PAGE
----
Outsourcing is not cheap labour

Cheap labour

People tend to look away when it comes to the issue of cheap labour in different countries. No matter how forward their labour laws are, it is still practised, especially in developing countries. Immigrants and individuals from the lower-income sector still fall prey with cheap labour practices.

Business process outsourcing may involve saving costs and resources, but it is not cheap labour in general. This article delves into the definition and characteristics of cheap labour, on how countries and employers regulate against it, and the reason outsourcing should not be considered cheap labour.

What is cheap labour

Cheap labour, also known as forced labour, refers to the condition where an employee works hard for a small salary in a terrible work environment. To cut costs, some businesses subscribe to these measures, regardless if they sacrifice the employees’ welfare. Those in developing countries such as Bangladesh and Vietnam are prone to having these work conditions.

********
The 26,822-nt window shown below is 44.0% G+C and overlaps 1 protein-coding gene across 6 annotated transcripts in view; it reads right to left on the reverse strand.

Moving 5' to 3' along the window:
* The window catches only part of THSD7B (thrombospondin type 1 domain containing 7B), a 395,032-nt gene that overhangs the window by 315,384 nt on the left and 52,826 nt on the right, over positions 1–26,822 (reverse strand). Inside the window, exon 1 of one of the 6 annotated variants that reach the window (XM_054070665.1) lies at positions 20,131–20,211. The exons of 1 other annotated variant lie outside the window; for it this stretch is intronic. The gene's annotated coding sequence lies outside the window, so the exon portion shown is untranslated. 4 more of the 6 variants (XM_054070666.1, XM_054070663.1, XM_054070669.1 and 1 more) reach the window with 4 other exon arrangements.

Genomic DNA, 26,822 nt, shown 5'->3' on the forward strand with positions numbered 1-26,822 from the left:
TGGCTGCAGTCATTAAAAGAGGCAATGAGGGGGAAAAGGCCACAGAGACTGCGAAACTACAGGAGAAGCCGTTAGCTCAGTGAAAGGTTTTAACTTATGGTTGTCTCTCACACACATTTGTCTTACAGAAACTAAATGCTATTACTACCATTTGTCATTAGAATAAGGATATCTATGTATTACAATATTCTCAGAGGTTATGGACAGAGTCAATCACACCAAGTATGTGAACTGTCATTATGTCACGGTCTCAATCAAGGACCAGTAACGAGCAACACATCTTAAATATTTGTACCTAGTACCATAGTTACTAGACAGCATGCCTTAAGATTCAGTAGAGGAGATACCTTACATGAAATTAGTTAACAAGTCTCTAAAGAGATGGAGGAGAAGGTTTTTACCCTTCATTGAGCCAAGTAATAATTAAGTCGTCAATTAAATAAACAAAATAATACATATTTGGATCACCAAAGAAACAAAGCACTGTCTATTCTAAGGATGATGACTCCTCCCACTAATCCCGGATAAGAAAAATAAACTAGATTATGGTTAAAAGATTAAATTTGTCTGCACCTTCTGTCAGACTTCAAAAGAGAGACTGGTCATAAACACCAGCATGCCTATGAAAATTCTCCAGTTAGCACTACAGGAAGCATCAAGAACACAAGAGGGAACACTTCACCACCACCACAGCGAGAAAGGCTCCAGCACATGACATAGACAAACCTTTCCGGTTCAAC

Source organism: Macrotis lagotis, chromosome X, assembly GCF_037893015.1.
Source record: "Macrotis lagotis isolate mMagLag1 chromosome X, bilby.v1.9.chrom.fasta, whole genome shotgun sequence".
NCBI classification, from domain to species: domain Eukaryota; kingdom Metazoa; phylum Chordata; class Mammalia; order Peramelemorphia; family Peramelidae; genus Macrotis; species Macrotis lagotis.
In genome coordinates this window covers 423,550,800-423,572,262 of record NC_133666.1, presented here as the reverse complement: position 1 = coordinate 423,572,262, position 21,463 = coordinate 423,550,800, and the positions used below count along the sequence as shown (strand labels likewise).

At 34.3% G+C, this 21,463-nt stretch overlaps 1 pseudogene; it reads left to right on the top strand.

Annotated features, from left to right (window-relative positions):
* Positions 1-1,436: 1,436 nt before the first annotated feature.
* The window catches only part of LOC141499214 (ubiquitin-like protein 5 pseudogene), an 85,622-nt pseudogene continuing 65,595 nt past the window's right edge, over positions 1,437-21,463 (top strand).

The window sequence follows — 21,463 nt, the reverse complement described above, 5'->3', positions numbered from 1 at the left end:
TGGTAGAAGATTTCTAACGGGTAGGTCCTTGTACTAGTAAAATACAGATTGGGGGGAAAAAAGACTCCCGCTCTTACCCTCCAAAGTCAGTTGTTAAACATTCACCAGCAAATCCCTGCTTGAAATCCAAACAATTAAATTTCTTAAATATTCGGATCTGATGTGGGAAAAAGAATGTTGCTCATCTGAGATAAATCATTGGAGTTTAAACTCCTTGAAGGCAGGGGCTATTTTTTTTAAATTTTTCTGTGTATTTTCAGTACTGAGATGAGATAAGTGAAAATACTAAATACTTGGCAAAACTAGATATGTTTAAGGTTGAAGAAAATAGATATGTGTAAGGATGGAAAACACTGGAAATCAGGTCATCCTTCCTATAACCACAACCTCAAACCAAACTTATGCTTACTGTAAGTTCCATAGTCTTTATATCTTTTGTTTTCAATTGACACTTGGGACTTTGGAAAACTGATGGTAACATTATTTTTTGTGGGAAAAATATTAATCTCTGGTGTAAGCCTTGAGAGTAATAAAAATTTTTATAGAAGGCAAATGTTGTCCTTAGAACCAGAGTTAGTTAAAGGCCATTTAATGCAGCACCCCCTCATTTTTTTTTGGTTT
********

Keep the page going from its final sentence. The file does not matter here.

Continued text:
Cheap labour usually involves using child labour, setting a 90 to 120-hour work, underpaying employees with less than a penny an hour, avoiding employee benefits and labour protection set by the country, and forcing employees to work on sub-par conditions. According to the International Labour Organization (ILO), there are around 25 million people worldwide that are victims of this practice.

History of cheap labour

The practice of cheap labour started along with the rise of the industrial revolution. The three industrial countries United States, Britain, and Germany were said to have started using cheap labour for their industrial production. Their first workers were either migrants or people from the countryside.